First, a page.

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Google Highlights Trouble in Detecting Web-Based Malware

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Google headquarters.

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It is now more difficult to identify malicious Web sites and attacks as antivirus software is proving to be an ineffective defense against new threats, according to a Google study.

The researchers analyzed four years' worth of data from 8 million Web sites and 160 million Web pages using its Safe Browsing service, which feeds the data into Google's Chrome browser, warning users when they land on a site loaded with malware.

Recently, attackers have been using a variety of evasion techniques, which are designed to stop the sites from being flagged as malicious, that make the detection process much more difficult. One of the ways hackers get around virtual machine-based detection is to require the victim to perform a mouse click, which triggers the site to automatically execute an attack. Browser emulators can malfunction when the malicious code is scrambled.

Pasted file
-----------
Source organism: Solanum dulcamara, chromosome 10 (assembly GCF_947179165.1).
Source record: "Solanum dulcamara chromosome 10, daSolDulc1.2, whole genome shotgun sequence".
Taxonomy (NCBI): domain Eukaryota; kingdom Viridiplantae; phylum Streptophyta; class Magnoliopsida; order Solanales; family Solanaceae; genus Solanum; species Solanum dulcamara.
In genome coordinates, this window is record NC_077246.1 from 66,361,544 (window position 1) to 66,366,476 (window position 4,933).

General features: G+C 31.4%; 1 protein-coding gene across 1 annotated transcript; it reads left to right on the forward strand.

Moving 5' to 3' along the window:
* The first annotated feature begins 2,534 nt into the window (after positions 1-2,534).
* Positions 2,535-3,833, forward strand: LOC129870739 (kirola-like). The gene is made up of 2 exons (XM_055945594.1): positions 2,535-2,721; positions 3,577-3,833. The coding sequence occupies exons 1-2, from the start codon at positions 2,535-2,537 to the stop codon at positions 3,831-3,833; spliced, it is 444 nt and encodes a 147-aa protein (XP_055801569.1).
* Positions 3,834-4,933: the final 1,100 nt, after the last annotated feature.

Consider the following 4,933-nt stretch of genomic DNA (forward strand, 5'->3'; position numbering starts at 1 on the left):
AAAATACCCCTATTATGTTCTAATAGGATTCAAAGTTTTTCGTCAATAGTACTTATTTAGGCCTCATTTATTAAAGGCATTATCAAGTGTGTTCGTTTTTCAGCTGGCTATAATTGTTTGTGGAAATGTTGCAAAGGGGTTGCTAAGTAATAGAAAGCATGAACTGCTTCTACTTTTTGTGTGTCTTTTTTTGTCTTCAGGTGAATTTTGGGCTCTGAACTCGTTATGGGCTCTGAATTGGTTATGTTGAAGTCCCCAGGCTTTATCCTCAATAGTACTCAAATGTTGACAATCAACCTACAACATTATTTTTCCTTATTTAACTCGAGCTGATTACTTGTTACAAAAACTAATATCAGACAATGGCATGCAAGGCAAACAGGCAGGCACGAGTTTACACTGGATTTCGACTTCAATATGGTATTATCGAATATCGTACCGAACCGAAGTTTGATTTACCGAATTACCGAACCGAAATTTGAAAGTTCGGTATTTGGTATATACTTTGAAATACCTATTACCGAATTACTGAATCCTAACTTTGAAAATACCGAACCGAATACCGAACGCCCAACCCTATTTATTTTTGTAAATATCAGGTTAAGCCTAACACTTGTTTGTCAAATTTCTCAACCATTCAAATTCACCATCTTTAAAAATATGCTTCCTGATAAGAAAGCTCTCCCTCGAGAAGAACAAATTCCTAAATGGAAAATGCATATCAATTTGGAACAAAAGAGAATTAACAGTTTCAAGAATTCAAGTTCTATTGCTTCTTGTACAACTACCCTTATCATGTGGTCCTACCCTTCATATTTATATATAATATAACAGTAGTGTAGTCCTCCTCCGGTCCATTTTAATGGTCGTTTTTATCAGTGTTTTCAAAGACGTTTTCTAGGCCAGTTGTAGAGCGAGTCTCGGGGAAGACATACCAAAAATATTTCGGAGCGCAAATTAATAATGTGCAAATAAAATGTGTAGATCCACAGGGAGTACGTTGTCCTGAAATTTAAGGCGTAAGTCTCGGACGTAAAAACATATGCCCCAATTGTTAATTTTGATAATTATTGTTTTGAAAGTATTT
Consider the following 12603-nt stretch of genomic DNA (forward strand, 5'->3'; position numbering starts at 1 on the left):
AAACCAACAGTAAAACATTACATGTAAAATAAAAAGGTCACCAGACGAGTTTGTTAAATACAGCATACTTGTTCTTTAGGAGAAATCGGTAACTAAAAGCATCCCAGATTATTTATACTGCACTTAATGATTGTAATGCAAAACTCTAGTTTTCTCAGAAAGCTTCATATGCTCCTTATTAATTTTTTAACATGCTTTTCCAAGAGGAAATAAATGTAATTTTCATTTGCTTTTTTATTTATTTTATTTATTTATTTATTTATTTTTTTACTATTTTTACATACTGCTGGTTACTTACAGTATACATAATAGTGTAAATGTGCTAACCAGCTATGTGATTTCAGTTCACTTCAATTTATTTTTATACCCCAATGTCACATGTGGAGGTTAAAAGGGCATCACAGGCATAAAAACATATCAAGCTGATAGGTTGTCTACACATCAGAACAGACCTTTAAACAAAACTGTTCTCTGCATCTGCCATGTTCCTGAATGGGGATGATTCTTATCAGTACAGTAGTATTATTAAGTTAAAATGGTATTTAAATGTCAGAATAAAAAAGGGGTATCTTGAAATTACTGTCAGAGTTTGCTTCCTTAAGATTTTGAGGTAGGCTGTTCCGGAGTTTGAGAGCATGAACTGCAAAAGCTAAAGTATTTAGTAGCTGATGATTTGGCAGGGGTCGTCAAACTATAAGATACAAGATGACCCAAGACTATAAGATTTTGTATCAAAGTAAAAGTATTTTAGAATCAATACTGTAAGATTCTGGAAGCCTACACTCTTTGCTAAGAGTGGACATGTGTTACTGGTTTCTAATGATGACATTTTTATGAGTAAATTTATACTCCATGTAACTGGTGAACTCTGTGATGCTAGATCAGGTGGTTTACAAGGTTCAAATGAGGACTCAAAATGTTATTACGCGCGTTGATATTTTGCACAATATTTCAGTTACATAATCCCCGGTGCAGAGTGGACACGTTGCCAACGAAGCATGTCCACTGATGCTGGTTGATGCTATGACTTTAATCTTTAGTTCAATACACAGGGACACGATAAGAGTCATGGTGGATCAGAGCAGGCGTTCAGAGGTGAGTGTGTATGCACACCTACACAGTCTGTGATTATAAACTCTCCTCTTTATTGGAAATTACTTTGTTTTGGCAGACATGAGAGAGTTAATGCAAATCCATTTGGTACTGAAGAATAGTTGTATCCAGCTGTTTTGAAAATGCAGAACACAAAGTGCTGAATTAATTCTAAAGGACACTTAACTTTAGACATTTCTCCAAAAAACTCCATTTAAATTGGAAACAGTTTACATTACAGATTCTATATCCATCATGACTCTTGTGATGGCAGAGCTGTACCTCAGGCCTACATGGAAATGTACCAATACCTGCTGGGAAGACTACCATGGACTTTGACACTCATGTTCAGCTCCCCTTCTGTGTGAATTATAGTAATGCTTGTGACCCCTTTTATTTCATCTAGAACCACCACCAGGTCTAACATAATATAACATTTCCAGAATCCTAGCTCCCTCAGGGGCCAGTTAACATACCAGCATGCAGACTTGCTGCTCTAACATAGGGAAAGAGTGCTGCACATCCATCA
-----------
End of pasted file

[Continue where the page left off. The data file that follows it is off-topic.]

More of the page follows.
A new, more complex JavaScript code is designed to stop emulated browsers and make manual analysis of the code more difficult, according to the Google engineers. Google also has come across IP cloaking, where a malicious Web site will refuse to serve harmful content to specific IP ranges, especially those used by security researchers. In August 2009, Google found that about 200,000 sites were using IP cloaking.

From IDG News
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